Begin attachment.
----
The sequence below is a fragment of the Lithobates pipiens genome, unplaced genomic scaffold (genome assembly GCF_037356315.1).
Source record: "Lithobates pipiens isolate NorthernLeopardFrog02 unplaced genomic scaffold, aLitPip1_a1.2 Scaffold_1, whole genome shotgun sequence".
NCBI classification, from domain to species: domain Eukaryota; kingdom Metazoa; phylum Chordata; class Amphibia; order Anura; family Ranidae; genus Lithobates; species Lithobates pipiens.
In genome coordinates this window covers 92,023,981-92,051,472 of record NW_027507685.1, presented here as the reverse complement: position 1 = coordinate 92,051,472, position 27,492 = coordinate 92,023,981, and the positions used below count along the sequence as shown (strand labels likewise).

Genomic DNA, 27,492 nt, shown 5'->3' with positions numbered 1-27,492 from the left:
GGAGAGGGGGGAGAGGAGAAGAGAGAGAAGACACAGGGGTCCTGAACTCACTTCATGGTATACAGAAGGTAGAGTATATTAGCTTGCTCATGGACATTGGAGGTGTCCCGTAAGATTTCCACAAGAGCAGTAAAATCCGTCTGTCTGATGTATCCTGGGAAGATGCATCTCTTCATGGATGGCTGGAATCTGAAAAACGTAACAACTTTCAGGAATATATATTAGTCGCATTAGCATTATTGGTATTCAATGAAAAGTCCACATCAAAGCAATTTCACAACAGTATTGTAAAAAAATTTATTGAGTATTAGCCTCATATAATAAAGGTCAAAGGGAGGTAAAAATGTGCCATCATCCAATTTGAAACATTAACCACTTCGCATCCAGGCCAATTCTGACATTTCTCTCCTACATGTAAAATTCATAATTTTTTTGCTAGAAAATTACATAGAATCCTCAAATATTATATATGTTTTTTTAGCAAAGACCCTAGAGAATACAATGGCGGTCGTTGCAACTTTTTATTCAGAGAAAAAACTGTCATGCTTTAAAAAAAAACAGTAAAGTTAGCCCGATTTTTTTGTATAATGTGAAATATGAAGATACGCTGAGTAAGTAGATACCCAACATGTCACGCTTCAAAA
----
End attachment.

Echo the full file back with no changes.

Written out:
The sequence below is a fragment of the Lithobates pipiens genome, unplaced genomic scaffold (genome assembly GCF_037356315.1).
Source record: "Lithobates pipiens isolate NorthernLeopardFrog02 unplaced genomic scaffold, aLitPip1_a1.2 Scaffold_1, whole genome shotgun sequence".
NCBI classification, from domain to species: domain Eukaryota; kingdom Metazoa; phylum Chordata; class Amphibia; order Anura; family Ranidae; genus Lithobates; species Lithobates pipiens.
In genome coordinates this window covers 92,023,981-92,051,472 of record NW_027507685.1, presented here as the reverse complement: position 1 = coordinate 92,051,472, position 27,492 = coordinate 92,023,981, and the positions used below count along the sequence as shown (strand labels likewise).

Genomic DNA, 27,492 nt, shown 5'->3' with positions numbered 1-27,492 from the left:
GGAGAGGGGGGAGAGGAGAAGAGAGAGAAGACACAGGGGTCCTGAACTCACTTCATGGTATACAGAAGGTAGAGTATATTAGCTTGCTCATGGACATTGGAGGTGTCCCGTAAGATTTCCACAAGAGCAGTAAAATCCGTCTGTCTGATGTATCCTGGGAAGATGCATCTCTTCATGGATGGCTGGAATCTGAAAAACGTAACAACTTTCAGGAATATATATTAGTCGCATTAGCATTATTGGTATTCAATGAAAAGTCCACATCAAAGCAATTTCACAACAGTATTGTAAAAAAATTTATTGAGTATTAGCCTCATATAATAAAGGTCAAAGGGAGGTAAAAATGTGCCATCATCCAATTTGAAACATTAACCACTTCGCATCCAGGCCAATTCTGACATTTCTCTCCTACATGTAAAATTCATAATTTTTTTGCTAGAAAATTACATAGAATCCTCAAATATTATATATGTTTTTTTAGCAAAGACCCTAGAGAATACAATGGCGGTCGTTGCAACTTTTTATTCAGAGAAAAAACTGTCATGCTTTAAAAAAAAACAGTAAAGTTAGCCCGATTTTTTTGTATAATGTGAAATATGAAGATACGCTGAGTAAGTAGATACCCAACATGTCACGCTTCAAAA